Author: Fiona Samuels

4. Some success stories, but more is needed

Some positive mental health and psychosocial interventions exist in some contexts for adolescents and young people and could be adapted to different contexts and/or replicated and scaled-up. Many of these interventions address the isolation that adolescents, and in particular adolescent girls, may be feeling often as a result of underlying discriminatory gender norms. Thus approaches often focus on addressing this isolation and include various school-based programmes, for example, the use of psychosocial counselling units in some schools in Viet Nam which have had positive results if done to high standards and the provision of parenting skills through the school environment (see Samuels et al forthcoming; see also Kieling et. al., 2011). Additionally, telephone hotlines have been a vital resource for adolescents and young people in many countries (e.g. Bangladesh, Viet Nam) facing stress and anxiety and similarly have had positive results. While the internet can lead to addictive behaviours and can cause stress, it can also be used as a platform for establishing virtual (and often anonymous) support for adolescents and young people facing distress. For instance, simple devices such as mobile phones have also made a difference to the lives of young brides in Nepal married out of their natal area as they are able to contain to maintain a connection with their family and friends back home.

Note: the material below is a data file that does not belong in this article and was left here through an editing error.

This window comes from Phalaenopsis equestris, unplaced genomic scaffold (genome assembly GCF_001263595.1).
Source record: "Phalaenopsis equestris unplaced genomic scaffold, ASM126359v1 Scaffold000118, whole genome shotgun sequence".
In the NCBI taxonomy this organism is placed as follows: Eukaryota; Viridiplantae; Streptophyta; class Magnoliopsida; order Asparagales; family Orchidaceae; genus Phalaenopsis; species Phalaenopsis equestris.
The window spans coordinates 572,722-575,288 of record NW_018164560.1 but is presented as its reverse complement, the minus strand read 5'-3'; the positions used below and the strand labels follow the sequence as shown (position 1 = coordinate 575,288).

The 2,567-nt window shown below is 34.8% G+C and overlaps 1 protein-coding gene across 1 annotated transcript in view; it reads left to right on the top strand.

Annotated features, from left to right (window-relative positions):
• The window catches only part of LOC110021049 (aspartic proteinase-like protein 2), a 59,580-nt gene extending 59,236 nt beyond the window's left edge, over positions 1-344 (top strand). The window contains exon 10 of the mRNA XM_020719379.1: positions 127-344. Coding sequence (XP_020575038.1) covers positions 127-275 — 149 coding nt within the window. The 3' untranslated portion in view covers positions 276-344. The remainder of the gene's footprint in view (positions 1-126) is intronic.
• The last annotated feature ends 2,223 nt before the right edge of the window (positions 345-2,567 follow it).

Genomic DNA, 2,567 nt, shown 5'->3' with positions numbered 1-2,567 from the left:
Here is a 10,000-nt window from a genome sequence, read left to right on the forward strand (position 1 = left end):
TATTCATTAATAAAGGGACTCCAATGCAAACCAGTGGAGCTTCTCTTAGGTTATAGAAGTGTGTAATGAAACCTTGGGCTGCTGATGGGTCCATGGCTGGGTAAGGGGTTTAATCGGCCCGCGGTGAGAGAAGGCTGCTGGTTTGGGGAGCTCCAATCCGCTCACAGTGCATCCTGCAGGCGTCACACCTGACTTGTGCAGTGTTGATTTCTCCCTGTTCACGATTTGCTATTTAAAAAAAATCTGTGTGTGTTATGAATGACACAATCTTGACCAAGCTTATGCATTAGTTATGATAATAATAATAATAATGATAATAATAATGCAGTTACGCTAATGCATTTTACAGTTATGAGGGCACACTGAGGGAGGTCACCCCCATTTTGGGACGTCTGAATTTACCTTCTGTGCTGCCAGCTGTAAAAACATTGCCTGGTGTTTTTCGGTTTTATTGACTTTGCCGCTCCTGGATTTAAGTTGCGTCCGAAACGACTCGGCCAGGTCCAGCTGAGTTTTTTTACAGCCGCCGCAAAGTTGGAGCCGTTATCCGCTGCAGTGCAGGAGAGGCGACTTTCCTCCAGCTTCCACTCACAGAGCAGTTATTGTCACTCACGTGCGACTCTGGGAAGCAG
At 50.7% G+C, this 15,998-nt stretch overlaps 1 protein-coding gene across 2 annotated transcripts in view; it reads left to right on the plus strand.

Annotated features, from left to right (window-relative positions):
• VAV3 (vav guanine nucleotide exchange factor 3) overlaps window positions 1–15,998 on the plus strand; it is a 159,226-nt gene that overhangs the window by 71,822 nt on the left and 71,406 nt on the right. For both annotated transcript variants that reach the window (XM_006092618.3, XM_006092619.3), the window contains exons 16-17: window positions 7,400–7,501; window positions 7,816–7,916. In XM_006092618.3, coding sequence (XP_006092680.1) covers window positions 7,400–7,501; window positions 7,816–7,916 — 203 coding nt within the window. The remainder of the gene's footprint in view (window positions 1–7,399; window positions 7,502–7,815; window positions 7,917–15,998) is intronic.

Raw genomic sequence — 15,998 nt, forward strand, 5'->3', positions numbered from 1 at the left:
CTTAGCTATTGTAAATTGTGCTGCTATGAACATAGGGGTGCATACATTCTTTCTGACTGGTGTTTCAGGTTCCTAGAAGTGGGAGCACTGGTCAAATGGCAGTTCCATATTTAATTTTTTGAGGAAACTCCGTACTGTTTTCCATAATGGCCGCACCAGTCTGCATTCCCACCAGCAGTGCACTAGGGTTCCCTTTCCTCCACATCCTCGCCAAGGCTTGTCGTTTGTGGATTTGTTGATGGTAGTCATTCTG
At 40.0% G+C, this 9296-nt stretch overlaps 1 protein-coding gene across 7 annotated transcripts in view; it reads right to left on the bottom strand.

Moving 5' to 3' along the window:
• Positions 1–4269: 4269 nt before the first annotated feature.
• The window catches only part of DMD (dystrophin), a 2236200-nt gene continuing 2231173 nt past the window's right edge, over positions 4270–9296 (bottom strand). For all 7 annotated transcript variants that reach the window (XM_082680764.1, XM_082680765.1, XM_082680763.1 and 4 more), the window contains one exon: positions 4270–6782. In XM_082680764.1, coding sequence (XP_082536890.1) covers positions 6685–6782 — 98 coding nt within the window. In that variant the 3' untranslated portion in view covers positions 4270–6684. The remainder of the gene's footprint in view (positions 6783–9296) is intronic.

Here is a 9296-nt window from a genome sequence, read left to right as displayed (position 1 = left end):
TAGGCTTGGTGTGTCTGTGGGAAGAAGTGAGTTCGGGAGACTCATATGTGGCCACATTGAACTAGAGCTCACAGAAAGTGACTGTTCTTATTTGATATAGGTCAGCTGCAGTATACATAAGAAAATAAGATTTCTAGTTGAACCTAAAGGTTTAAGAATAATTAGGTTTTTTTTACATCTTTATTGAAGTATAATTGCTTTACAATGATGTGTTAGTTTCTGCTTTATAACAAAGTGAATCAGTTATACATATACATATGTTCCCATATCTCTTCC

Given that mental ill-health and psychosocial distress is also driven by social and environmental factors, including gender norms, it is critical to think beyond single focused or single sector responses. Thus approaches for empowering girls (also economically) have been shown in some cases to result in them challenging norms around early marriage); similarly, girl clubs have been shown as a positive tool for empowering girls.  All of these approaches (and others) have instilled self-confidence, self-esteem and self-belief which in turn have had a positive effect on girls’ mental health and psychosocial well-being. Awareness raising activities amongst norm enforcers (parents, parents-in-law, husbands, community elders) as well as key stakeholders in the broader service and policy environment of the critical role of gender norms in driving mental ill-health and psychosocial distress, are also critical.  Finally, programmes keeping girls in schools[1] as well as those targeting early marriage[2] are critical to not only promote gender equality and gender justice, but to also combat mental ill-health and psychosocial distress which continue to affect many adolescents in developing country contexts.

[1] E.g.
[2] E.g.

Sri Lanka girls
© Nirojini/ODI, Sri Lanka, 2014